‘Usually.’ Tobias bit his lip. ‘They come here sometimes with their dogs hunting the escaped slaves. We’ll have to be careful. And real quiet. But the swamp is too dangerous after dark. Besides snakes, bobcats and bears hunt here. Alligators too, so I’ve heard.’ As Rees gulped, Tobias nodded. ‘If we’re lucky and don’t meet any of them, we’d be as likely to fall in the water and drown as anything.’

Rees looked around once again, understanding why people called this dark place dismal, and shivered despite the steamy warmth. He wished his desire to help Tobias hadn’t overridden his sense. Most of all he wished they hadn’t come. Lydia slipped her hand into his and he squeezed it comfortingly even though he was scared too.

Tobias handed around the stale bricks of day -old cornbread. Rees took a bite of the hard dry bread. ‘Water?’ he asked.

The other man gestured to the black water. ‘It’s drinkable,’ he said. ‘Don’t worry; it doesn’t taste bad.’ Rees stared at the black pools surrounding him. A faint green scum drifted across the surface and ripples betrayed something moving underneath. He did not think it was fish. He shook his head. ‘Let’s go,’ Tobias said as he turned and started forward. A plop as some animal jumped into the water sounded nearby. Lydia jumped. Rees exchanged a glance with her, and they ran to catch up to Tobias.

The ground below their feet was black and moist and it shuddered a little with each step. It was disconcerting and more than once Rees found himself jerking to one side or the other to keep his balance.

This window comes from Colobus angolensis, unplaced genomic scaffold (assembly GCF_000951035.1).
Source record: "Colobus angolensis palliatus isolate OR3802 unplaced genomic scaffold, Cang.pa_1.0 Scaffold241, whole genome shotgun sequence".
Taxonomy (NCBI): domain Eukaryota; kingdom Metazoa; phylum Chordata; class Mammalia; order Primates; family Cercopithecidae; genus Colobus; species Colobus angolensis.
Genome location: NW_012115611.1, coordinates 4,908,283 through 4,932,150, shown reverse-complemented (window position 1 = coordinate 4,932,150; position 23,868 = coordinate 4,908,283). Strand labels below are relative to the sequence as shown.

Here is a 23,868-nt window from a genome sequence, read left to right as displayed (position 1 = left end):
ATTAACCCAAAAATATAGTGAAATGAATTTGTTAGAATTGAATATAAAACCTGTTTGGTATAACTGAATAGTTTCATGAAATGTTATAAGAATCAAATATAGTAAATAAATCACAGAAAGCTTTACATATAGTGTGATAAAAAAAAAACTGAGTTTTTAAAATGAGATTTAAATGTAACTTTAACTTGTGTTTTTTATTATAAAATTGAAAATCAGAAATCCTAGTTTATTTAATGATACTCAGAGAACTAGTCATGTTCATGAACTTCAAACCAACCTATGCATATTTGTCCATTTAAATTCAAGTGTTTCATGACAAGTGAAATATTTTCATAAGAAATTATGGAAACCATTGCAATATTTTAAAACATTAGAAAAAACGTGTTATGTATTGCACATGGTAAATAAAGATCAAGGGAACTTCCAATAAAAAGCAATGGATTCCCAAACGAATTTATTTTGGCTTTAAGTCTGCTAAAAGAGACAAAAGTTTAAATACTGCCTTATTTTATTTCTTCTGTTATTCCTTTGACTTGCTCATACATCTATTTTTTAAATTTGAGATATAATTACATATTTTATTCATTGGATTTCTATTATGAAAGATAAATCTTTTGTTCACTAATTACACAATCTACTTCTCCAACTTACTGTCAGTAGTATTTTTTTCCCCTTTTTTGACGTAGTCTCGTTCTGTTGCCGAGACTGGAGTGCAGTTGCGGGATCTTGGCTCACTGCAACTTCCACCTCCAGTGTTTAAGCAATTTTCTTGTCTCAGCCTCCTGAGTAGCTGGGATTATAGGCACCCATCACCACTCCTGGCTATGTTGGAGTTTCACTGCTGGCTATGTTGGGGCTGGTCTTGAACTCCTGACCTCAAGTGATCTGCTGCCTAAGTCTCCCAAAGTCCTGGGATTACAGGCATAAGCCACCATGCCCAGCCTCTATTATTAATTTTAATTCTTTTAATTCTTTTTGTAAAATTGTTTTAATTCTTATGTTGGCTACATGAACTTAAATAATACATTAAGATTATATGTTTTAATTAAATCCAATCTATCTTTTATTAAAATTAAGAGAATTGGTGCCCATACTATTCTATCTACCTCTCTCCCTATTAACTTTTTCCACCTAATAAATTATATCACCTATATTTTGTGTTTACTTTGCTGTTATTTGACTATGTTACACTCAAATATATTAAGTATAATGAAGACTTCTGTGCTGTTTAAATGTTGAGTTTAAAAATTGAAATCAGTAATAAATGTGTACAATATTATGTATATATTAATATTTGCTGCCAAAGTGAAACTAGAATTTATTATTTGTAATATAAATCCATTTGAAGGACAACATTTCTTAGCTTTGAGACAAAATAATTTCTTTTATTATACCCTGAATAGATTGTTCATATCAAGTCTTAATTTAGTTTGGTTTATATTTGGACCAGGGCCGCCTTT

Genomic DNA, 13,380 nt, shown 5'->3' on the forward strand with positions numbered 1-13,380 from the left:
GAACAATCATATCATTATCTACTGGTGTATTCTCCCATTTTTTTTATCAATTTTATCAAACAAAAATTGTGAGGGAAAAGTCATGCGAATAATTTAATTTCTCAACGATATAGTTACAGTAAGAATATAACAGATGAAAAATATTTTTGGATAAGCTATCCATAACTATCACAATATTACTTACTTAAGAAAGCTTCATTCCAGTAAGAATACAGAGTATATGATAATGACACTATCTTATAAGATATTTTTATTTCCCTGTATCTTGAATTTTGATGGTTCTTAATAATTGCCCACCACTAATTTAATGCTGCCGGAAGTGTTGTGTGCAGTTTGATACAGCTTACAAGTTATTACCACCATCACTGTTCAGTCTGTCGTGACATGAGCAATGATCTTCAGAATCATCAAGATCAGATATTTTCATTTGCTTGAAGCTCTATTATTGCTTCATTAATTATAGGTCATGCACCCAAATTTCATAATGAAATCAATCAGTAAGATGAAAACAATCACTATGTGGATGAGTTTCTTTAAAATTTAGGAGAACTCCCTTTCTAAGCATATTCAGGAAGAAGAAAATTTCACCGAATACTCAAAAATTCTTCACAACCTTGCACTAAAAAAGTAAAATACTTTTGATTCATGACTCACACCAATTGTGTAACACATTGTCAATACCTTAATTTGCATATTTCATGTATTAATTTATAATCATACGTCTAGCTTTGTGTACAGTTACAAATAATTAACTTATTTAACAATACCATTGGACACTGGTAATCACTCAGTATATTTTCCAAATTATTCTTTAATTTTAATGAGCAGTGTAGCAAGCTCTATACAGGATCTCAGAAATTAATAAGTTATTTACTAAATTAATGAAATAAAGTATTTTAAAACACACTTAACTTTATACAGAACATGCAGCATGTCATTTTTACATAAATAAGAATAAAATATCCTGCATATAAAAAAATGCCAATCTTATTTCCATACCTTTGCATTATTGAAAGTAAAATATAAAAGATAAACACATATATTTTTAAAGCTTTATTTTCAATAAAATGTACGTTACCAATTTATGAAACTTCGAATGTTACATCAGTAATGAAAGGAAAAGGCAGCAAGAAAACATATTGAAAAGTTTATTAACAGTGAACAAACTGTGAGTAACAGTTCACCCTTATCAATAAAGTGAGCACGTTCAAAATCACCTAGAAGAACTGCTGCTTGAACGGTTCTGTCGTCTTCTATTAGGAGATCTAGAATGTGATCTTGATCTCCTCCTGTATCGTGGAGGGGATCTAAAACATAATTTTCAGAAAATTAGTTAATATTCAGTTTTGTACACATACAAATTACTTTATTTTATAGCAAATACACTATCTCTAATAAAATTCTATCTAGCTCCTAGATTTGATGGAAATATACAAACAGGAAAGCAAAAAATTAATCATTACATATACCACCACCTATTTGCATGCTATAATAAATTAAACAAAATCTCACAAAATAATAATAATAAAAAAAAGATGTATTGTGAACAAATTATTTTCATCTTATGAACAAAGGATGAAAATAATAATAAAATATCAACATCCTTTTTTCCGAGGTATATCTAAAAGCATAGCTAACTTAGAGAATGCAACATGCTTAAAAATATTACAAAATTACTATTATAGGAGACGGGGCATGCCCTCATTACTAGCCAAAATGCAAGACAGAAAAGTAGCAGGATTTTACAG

They walked deeper into the Great Dismal until it seemed that this was all the world, and nothing else existed outside its borders. The dense vegetation, the water and the thick peaty earth muffled the sound of their footsteps. Still the insects loud buzz whined overhead.

Rees had put Lydia in the middle; between him and Tobias, and he looked around frequently – just in case a slave taker was behind him. After a few hours of walking he saw she was beginning to flag. ‘We need to rest,’ he said, and then repeated it more loudly. Tobias slowed and then stopped and turned.

‘All right,’ he said. He took a small bag from under his shirt and handed around the remaining chunks of stale corn pone. ‘That’s the last of it,’ he said.

It was, Rees thought, even harder and less edible than it had been before. Lydia sat down on the ground to eat hers. Rees looked around for a tree stump or something and spotted a dead fall a little way away. He had to tiptoe through a pool of black water to get to it. Just before he reached it, his left leg sank into the ground up to his ankle, then to his calf. ‘Help,’ he cried. He could feel his leg sinking even further.

‘I told you not to go off the path,’ Tobias said, hurrying to Rees’s side. Bending over, he grasped Rees’s knee and tugged. With a horrible sucking sound, as though the maw of an animal was only reluctantly surrendering its prey, Rees’s leg came out. Tobias pulled him back to the drier ground.